While writing this one blog post, I would have clicked out of it countless times to browse through my various social media sites not only as a form of procrastination, but also from pure habit. I’m here admitting something that we continuously deny to our parents and tend to ignore as a problem. I’m somewhat addicted to social media.
As our daily media progressed from television broadcasting and newspapers to digital means such as mobile and computer devices via the internet, accessing the media became so much easier and the volume and variation of content available increased dramatically. This also resulted in the rise of the produser, which is a term created by Axel Bruns, a combination of the words production and usage, it is a form of online creation by anyone which blurs the lines between passive consumption and active production as people collaborate and continuously develop and expand existing content online (Wittke 2011 p.158). This freedom to openly share any information online has caused a dramatic change in the media audience and has also caused new anxieties to arise from media consumption. A long history of thinking about media audiences as passive, gullible and easily influenced has continued as social media has resulted in the development of several issues, especially involving younger age groups, mainly teenagers. The main issue which has arisen from the omnipresent access to social media is addiction, as it is often usual for a young person to have feelings of anxiety when separated from their mobile devices, as they experience feelings of isolation when they aren’t constantly connected to their peers. This constant urge to feel included also ties into the issue of social comparison, as teens are constantly exposed to images and posts of their peers and their “glamourised” side, as the posts don’t always accurately portray the person’s real façade, but a more refined, edited version. This results in a teen developing unrealistic expectations of how should present themselves in order to appear “better” then their peers, and as a result receiving more likes and praise online. This motive can become very problematic as teens at this age are already struggling with learning their identity and can lead to low self-esteem issues (College Binge Drinking 2017). However, the media can not be purely to blame for these issues. Issues about negative human behaviour always provokes a desire to find a reason and it’s easier to blame the media then to find the true, underlying cause. The young people that develop self-esteem issues from social media usually most likely have external influences separated from social media which have resulted in their anxieties, however the media is blamed to have caused the issues as opposed to triggering them.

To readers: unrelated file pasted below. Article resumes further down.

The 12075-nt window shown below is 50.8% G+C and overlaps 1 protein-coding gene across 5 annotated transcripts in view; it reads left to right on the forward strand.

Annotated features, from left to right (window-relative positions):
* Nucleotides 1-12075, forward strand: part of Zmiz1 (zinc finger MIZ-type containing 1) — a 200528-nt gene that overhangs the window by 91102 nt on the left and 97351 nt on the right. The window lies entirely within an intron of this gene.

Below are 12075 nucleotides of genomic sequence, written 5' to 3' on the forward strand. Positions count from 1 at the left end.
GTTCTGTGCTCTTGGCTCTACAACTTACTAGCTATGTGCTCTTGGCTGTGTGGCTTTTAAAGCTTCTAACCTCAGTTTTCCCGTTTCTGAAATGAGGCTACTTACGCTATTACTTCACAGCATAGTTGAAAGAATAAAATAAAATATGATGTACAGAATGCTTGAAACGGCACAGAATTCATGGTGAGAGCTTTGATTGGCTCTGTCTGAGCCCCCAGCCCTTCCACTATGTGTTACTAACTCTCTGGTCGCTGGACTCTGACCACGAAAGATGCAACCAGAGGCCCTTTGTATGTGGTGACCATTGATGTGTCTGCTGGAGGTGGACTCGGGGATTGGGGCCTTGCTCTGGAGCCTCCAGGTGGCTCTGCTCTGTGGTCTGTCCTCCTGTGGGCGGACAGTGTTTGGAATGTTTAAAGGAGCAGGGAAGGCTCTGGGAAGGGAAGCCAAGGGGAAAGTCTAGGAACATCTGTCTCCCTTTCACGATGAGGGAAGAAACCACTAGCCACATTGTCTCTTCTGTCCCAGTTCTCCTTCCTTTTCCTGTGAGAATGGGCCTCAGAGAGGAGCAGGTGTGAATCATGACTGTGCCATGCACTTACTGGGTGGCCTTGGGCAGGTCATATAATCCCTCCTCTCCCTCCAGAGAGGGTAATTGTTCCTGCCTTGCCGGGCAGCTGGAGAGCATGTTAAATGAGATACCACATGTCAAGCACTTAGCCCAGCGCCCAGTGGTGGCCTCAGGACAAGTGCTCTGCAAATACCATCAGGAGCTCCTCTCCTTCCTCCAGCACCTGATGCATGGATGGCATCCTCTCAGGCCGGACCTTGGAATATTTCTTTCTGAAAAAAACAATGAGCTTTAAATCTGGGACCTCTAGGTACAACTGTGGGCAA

Wittke, V, Hanekop, H 2011 New Forms of Collaborative Innovation and Production on the Internet. Universitätsverlag Göttingen. p. 158.
College Binge Drinking 2017 ‘Social Media Causing Anxiety in Teens’ in College Binge Drinking http://www.collegebingedrinking.net/social-media-causing-anxiety-in-teens.html